Everybody is different. We are all unique in the ways that we think and feel. We are also unique in the ways that our bodies respond to different kinds of stimuli. When it comes to taking the leap into healing from addiction to drugs and alcohol, the biggest fear among abusers and addicts is that of severe withdrawal symptoms. There is no real way to predict the severity of your withdrawal symptoms. There are some people who have few withdrawal symptoms and respond very well to detox, and there are others who have severe symptoms and do not handle detox well at all.
There are some factors involving your life and experience that can lead to more severe withdrawal symptoms. Here are five of the most common.
Older people tend to experience more severe symptoms than younger people. There can be some reasons for this phenomena. Older people tend to have used their drug of choice for longer which can mean that the withdrawal period is longer since there is more of a buildup in the system. People who have used their drug of choice for longer are more likely to have experienced some kind of drug or alcohol related injury or illness. These past experiences can lead to some treatment challenges in the present. Older people tend to have more illnesses in in general and could be on other kinds of medications which will also affect the detox process.
Longer Use History
As mentioned above, older age can be a reason for a longer history of drug and alcohol abuse. But a longer history of abuse is not limited to users of an older age. People who started their drug or alcohol use at an early age can have just as long of a history of use as an older person. The longer you engage in drug or alcohol abuse, the more your body and brain will adapt making it just that much harder for it to adapt when you stop using your drug of choice. Sudden cessation after a long period of use will cause major changes in neurotransmitter activity and will likely cause some more difficult withdrawal symptoms.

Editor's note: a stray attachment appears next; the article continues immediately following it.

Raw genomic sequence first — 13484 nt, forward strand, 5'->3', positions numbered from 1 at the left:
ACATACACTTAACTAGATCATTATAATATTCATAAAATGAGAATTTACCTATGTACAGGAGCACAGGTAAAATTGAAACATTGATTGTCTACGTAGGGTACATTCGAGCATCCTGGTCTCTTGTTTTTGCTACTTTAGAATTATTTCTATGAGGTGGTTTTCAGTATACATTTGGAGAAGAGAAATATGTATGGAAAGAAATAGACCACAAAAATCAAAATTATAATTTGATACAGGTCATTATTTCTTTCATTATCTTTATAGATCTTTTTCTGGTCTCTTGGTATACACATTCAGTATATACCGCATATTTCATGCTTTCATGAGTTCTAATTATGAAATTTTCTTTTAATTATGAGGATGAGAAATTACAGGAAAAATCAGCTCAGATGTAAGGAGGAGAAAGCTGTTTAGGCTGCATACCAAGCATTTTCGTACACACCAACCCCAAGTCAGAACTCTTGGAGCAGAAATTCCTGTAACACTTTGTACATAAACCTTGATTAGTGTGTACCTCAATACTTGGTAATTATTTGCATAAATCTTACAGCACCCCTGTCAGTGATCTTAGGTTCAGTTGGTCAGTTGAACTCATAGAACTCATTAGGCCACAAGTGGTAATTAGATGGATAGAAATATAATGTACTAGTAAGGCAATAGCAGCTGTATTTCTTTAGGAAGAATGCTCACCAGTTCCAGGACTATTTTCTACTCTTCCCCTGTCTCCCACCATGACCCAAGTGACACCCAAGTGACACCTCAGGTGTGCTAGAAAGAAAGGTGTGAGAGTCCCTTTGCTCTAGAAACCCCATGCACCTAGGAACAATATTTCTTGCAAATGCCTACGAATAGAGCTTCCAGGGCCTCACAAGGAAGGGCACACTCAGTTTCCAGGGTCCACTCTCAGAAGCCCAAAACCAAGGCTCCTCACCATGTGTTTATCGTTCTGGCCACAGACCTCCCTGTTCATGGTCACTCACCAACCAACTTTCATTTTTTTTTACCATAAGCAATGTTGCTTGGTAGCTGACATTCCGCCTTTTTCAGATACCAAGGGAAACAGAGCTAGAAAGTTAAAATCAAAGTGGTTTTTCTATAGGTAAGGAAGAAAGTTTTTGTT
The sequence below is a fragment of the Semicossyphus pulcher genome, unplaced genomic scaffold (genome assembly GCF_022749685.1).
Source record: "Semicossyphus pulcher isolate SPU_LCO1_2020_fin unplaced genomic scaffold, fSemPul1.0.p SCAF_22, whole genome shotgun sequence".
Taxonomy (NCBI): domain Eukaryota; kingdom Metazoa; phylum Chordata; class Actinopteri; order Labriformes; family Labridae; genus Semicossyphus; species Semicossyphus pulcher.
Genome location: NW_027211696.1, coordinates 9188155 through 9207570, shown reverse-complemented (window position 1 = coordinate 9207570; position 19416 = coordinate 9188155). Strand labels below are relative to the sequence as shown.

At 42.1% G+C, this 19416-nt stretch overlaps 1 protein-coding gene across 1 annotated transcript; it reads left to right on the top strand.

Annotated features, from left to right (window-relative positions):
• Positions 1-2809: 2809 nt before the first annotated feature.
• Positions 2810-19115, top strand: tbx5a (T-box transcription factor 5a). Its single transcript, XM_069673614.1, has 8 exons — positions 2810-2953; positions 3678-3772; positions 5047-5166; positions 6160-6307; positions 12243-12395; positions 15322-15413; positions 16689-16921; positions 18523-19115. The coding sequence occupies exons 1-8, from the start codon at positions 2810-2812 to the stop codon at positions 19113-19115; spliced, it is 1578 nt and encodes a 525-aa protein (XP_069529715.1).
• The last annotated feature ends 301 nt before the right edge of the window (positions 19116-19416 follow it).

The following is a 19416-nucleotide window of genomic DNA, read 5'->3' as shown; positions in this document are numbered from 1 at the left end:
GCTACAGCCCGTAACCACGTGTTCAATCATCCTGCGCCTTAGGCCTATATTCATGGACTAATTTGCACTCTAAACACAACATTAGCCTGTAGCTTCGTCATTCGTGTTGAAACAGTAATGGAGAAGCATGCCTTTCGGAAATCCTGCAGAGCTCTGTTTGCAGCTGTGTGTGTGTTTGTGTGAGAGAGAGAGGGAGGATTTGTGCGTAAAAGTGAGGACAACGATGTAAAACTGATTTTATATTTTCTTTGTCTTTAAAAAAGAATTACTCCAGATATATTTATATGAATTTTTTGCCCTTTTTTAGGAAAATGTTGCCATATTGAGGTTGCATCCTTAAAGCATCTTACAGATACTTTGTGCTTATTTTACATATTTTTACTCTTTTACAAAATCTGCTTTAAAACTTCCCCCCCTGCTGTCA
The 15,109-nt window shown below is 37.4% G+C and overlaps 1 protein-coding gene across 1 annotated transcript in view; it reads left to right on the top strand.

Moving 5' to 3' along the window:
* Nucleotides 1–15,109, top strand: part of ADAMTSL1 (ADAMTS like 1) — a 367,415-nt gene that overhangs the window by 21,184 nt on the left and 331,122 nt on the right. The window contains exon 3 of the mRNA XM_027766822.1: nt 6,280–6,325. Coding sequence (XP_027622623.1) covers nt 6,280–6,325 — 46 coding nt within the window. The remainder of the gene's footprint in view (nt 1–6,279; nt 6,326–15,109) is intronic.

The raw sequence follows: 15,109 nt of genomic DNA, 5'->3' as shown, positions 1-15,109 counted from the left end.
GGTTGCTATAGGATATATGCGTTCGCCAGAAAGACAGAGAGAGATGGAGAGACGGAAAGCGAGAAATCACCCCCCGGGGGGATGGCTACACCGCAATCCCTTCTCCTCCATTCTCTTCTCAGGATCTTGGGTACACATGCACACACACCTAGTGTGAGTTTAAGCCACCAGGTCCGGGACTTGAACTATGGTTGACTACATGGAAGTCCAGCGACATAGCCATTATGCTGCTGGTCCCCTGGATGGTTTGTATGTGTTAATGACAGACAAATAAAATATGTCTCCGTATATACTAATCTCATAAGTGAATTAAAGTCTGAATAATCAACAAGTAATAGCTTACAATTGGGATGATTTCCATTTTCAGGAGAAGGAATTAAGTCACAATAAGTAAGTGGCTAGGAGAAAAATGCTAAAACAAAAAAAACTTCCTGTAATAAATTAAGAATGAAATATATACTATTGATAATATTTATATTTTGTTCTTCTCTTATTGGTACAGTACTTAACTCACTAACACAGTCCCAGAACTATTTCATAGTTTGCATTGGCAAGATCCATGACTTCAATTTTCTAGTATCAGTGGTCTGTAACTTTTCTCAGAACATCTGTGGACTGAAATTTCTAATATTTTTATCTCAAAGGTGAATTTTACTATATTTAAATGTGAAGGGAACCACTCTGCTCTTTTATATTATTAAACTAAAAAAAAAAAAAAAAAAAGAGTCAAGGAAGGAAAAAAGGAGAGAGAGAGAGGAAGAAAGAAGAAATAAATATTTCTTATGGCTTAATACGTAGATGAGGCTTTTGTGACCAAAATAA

Having the dual diagnosis of a mental health disorder and a drug or alcohol addiction can make withdrawal symptoms very unpredictable. Many people with co-occurring disorders have been using drugs or alcohol as a self-medication technique. Since the drugs of addiction can actually lead to an increase in the psychotic behavior of a person with a mental illness, it is often difficult for treatment teams to distinguish between the mental illness and the effects of the addiction. Trained practitioners have long recommended that patients with co-occurring disorders receive an integrated approach to their treatment which weaves the common treatments for mental illness in with the common treatments for drug or alcohol addiction. This kind of approach may make withdrawal symptoms slightly easier to overcome.
Lack of Support
A good support system is one of the key components of a good recovery program. The family and friends of the addict often come together to offer that support. However, a patient who lacks the basic support system may actually have a harder time with withdrawal symptoms. People going into recovery need others around them who can offer a shoulder to cry on or be there to talk through some of the challenges that detox and rehab present. If a patient goes into detox knowing that he or she is not going to have any kind of outside support, the withdrawal symptoms are more likely to overcome them. They may feel that it is too difficult to go through alone if no one cares about the outcome.
A Negative Outlook
“Mind over matter” is the old saying. Chances are good that if you go into detox and rehab thinking that you are going to fail, you probably will. If you go into recovery thinking that your symptoms are going to be terribly difficult and painful and too hard to bear, they probably will be. Everyone has heard a story about withdrawal symptoms that were difficult to overcome, but these are the thoughts that should be pushed from your mind. Your negative attitude toward your treatment and toward your detox will affect how that detox proceeds.